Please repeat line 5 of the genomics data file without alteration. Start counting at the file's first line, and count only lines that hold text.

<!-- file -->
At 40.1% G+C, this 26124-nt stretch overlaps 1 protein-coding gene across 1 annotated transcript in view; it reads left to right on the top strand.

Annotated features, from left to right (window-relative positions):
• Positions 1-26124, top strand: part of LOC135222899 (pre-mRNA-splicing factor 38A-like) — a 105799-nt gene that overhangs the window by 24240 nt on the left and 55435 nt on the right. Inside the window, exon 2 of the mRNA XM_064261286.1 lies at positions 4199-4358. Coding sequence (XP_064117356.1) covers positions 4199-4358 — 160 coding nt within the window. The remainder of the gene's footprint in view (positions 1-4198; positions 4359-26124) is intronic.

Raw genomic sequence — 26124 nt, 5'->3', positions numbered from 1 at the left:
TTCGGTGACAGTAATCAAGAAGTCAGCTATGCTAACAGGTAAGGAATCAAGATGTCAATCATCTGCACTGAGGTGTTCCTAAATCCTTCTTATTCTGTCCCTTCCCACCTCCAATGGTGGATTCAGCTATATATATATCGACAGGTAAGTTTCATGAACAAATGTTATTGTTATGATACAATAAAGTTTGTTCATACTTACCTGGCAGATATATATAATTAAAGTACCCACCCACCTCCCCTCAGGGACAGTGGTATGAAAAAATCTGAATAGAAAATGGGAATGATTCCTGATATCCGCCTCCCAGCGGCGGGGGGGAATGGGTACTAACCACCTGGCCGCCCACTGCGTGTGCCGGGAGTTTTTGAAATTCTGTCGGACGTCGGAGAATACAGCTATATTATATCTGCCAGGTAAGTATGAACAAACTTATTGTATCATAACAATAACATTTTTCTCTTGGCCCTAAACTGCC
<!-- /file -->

TTCGGTGACAGTAATCAAGAAGTCAGCTATGCTAACAGGTAAGGAATCAAGATGTCAATCATCTGCACTGAGGTGTTCCTAAATCCTTCTTATTCTGTCCCTTCCCACCTCCAATGGTGGATTCAGCTATATATATATCGACAGGTAAGTTTCATGAACAAATGTTATTGTTATGATACAATAAAGTTTGTTCATACTTACCTGGCAGATATATATAATTAAAGTACCCACCCACCTCCCCTCAGGGACAGTGGTATGAAAAAATCTGAATAGAAAATGGGAATGATTCCTGATATCCGCCTCCCAGCGGCGGGGGGGAATGGGTACTAACCACCTGGCCGCCCACTGCGTGTGCCGGGAGTTTTTGAAATTCTGTCGGACGTCGGAGAATACAGCTATATTATATCTGCCAGGTAAGTATGAACAAACTTATTGTATCATAACAATAACATTTTTCTCTTGGCCCTAAACTGCC